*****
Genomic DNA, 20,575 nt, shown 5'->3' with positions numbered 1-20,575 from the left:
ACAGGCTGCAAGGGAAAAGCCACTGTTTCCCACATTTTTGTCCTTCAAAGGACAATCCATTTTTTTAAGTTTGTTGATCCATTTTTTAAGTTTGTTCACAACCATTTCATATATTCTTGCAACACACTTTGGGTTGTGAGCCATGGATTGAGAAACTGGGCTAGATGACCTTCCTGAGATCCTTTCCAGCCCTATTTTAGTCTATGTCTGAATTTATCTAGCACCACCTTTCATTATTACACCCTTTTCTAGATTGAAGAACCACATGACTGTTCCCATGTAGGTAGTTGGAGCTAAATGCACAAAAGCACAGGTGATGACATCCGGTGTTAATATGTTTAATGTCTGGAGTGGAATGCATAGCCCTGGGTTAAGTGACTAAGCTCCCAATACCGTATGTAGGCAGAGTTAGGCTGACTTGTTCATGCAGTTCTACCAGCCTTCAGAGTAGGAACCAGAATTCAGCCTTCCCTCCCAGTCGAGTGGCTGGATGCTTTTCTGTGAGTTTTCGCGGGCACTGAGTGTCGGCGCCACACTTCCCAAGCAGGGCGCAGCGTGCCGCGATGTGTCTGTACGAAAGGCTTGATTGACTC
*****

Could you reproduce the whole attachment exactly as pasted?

Genomic DNA, 20,575 nt, shown 5'->3' with positions numbered 1-20,575 from the left:
ACAGGCTGCAAGGGAAAAGCCACTGTTTCCCACATTTTTGTCCTTCAAAGGACAATCCATTTTTTTAAGTTTGTTGATCCATTTTTTAAGTTTGTTCACAACCATTTCATATATTCTTGCAACACACTTTGGGTTGTGAGCCATGGATTGAGAAACTGGGCTAGATGACCTTCCTGAGATCCTTTCCAGCCCTATTTTAGTCTATGTCTGAATTTATCTAGCACCACCTTTCATTATTACACCCTTTTCTAGATTGAAGAACCACATGACTGTTCCCATGTAGGTAGTTGGAGCTAAATGCACAAAAGCACAGGTGATGACATCCGGTGTTAATATGTTTAATGTCTGGAGTGGAATGCATAGCCCTGGGTTAAGTGACTAAGCTCCCAATACCGTATGTAGGCAGAGTTAGGCTGACTTGTTCATGCAGTTCTACCAGCCTTCAGAGTAGGAACCAGAATTCAGCCTTCCCTCCCAGTCGAGTGGCTGGATGCTTTTCTGTGAGTTTTCGCGGGCACTGAGTGTCGGCGCCACACTTCCCAAGCAGGGCGCAGCGTGCCGCGATGTGTCTGTACGAAAGGCTTGATTGACTC